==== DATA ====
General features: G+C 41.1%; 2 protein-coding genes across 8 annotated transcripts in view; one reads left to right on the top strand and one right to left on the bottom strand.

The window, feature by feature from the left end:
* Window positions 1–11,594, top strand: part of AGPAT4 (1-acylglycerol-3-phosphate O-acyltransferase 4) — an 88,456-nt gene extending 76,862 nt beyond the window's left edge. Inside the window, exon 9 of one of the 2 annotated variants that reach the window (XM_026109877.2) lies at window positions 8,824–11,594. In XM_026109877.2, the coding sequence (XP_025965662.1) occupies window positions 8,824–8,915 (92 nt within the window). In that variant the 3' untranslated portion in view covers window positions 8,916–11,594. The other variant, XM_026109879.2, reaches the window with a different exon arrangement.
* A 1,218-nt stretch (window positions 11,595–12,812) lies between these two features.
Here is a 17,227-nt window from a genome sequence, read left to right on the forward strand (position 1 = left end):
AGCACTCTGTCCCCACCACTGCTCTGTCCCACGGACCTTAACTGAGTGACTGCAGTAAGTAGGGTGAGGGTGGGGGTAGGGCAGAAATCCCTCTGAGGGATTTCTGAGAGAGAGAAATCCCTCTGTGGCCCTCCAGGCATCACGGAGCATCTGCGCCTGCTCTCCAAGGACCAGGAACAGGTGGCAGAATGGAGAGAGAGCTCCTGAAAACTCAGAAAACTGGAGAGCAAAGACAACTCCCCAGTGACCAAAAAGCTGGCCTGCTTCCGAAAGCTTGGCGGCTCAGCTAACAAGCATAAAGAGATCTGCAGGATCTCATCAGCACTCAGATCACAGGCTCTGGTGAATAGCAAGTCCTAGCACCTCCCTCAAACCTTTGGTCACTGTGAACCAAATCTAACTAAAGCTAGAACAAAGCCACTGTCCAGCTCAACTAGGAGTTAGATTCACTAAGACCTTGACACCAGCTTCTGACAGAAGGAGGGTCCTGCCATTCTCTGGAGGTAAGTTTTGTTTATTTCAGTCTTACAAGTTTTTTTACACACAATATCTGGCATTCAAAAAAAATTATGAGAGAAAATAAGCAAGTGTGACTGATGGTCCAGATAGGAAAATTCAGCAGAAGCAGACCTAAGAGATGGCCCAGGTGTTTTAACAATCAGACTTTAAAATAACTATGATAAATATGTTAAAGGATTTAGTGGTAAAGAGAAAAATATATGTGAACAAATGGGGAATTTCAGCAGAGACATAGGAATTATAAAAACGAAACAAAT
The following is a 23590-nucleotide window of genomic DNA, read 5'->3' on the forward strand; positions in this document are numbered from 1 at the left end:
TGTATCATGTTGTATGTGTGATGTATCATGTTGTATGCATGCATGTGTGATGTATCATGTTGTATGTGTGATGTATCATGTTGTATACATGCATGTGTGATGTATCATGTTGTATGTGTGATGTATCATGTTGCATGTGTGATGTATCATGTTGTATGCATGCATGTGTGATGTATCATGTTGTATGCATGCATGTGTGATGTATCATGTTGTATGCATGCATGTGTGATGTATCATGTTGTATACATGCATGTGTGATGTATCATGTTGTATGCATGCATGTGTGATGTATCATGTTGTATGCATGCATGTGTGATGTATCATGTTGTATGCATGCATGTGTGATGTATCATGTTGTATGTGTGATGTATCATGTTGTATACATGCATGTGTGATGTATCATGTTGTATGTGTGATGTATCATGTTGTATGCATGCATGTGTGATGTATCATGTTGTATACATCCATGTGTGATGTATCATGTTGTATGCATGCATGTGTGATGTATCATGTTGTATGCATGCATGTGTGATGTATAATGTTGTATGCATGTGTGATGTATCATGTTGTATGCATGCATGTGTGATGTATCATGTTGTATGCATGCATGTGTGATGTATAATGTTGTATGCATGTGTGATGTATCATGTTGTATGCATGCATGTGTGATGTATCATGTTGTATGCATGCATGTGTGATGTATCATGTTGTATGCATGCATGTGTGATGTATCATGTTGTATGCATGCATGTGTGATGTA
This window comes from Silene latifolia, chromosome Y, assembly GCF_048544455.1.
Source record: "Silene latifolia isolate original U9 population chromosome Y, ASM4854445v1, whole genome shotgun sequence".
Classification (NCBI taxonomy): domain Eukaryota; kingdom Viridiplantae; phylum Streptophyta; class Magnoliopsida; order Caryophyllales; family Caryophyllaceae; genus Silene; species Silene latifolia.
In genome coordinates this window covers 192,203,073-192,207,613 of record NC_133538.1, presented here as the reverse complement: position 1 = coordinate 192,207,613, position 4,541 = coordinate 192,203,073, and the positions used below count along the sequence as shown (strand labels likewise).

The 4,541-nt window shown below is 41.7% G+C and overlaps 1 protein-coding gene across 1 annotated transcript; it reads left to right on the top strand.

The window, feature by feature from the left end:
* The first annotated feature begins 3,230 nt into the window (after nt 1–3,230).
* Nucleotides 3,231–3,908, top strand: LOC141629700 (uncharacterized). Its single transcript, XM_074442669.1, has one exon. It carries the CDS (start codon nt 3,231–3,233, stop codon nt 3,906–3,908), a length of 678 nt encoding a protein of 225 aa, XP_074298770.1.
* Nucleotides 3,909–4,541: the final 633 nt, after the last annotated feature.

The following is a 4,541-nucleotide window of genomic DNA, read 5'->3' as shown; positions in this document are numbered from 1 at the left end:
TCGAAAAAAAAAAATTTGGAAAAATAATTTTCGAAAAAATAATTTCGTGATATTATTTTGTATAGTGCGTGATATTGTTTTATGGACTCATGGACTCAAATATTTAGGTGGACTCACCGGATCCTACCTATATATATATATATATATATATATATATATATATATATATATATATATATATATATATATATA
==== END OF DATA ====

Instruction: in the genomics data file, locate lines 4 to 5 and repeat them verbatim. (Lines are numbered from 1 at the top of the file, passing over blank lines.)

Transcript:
* A 1,218-nt stretch (window positions 11,595–12,812) lies between these two features.
Here is a 17,227-nt window from a genome sequence, read left to right on the forward strand (position 1 = left end):